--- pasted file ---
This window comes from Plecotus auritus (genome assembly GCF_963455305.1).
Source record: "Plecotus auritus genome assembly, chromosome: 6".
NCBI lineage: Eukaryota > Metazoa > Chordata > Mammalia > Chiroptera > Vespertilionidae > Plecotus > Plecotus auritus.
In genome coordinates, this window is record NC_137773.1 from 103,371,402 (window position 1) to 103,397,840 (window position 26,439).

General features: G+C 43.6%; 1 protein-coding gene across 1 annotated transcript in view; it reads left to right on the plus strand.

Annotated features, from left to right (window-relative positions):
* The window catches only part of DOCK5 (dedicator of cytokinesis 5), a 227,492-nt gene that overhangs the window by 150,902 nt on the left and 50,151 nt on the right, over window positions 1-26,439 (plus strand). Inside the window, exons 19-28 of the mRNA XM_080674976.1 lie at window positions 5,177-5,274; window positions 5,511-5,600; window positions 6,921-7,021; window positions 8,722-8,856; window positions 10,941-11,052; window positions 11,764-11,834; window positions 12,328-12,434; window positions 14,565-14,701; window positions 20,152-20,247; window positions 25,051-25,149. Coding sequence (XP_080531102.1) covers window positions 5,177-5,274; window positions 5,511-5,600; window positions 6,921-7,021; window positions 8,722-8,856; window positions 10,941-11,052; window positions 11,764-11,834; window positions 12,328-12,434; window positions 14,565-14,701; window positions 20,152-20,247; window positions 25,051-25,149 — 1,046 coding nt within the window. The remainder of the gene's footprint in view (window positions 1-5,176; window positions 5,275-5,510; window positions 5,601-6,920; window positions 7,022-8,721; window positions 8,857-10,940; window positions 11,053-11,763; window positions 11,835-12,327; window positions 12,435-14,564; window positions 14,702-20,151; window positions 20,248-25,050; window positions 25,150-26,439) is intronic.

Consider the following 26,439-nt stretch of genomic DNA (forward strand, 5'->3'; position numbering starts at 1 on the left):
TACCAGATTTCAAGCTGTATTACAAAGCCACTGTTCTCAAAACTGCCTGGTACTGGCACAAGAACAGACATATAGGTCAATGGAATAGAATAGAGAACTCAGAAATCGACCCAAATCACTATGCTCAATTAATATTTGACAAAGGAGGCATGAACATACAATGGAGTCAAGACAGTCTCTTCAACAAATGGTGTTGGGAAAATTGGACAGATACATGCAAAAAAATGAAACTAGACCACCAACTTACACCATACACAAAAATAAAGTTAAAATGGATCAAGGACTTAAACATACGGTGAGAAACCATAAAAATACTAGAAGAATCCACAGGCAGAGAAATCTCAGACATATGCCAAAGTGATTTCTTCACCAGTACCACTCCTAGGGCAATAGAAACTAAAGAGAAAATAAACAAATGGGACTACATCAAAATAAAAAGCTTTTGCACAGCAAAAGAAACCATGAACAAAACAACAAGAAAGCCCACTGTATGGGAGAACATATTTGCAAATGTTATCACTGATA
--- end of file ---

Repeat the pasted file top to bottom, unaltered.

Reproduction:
This window comes from Plecotus auritus (genome assembly GCF_963455305.1).
Source record: "Plecotus auritus genome assembly, chromosome: 6".
NCBI lineage: Eukaryota > Metazoa > Chordata > Mammalia > Chiroptera > Vespertilionidae > Plecotus > Plecotus auritus.
In genome coordinates, this window is record NC_137773.1 from 103,371,402 (window position 1) to 103,397,840 (window position 26,439).

General features: G+C 43.6%; 1 protein-coding gene across 1 annotated transcript in view; it reads left to right on the plus strand.

Annotated features, from left to right (window-relative positions):
* The window catches only part of DOCK5 (dedicator of cytokinesis 5), a 227,492-nt gene that overhangs the window by 150,902 nt on the left and 50,151 nt on the right, over window positions 1-26,439 (plus strand). Inside the window, exons 19-28 of the mRNA XM_080674976.1 lie at window positions 5,177-5,274; window positions 5,511-5,600; window positions 6,921-7,021; window positions 8,722-8,856; window positions 10,941-11,052; window positions 11,764-11,834; window positions 12,328-12,434; window positions 14,565-14,701; window positions 20,152-20,247; window positions 25,051-25,149. Coding sequence (XP_080531102.1) covers window positions 5,177-5,274; window positions 5,511-5,600; window positions 6,921-7,021; window positions 8,722-8,856; window positions 10,941-11,052; window positions 11,764-11,834; window positions 12,328-12,434; window positions 14,565-14,701; window positions 20,152-20,247; window positions 25,051-25,149 — 1,046 coding nt within the window. The remainder of the gene's footprint in view (window positions 1-5,176; window positions 5,275-5,510; window positions 5,601-6,920; window positions 7,022-8,721; window positions 8,857-10,940; window positions 11,053-11,763; window positions 11,835-12,327; window positions 12,435-14,564; window positions 14,702-20,151; window positions 20,248-25,050; window positions 25,150-26,439) is intronic.

Consider the following 26,439-nt stretch of genomic DNA (forward strand, 5'->3'; position numbering starts at 1 on the left):
TACCAGATTTCAAGCTGTATTACAAAGCCACTGTTCTCAAAACTGCCTGGTACTGGCACAAGAACAGACATATAGGTCAATGGAATAGAATAGAGAACTCAGAAATCGACCCAAATCACTATGCTCAATTAATATTTGACAAAGGAGGCATGAACATACAATGGAGTCAAGACAGTCTCTTCAACAAATGGTGTTGGGAAAATTGGACAGATACATGCAAAAAAATGAAACTAGACCACCAACTTACACCATACACAAAAATAAAGTTAAAATGGATCAAGGACTTAAACATACGGTGAGAAACCATAAAAATACTAGAAGAATCCACAGGCAGAGAAATCTCAGACATATGCCAAAGTGATTTCTTCACCAGTACCACTCCTAGGGCAATAGAAACTAAAGAGAAAATAAACAAATGGGACTACATCAAAATAAAAAGCTTTTGCACAGCAAAAGAAACCATGAACAAAACAACAAGAAAGCCCACTGTATGGGAGAACATATTTGCAAATGTTATCACTGATA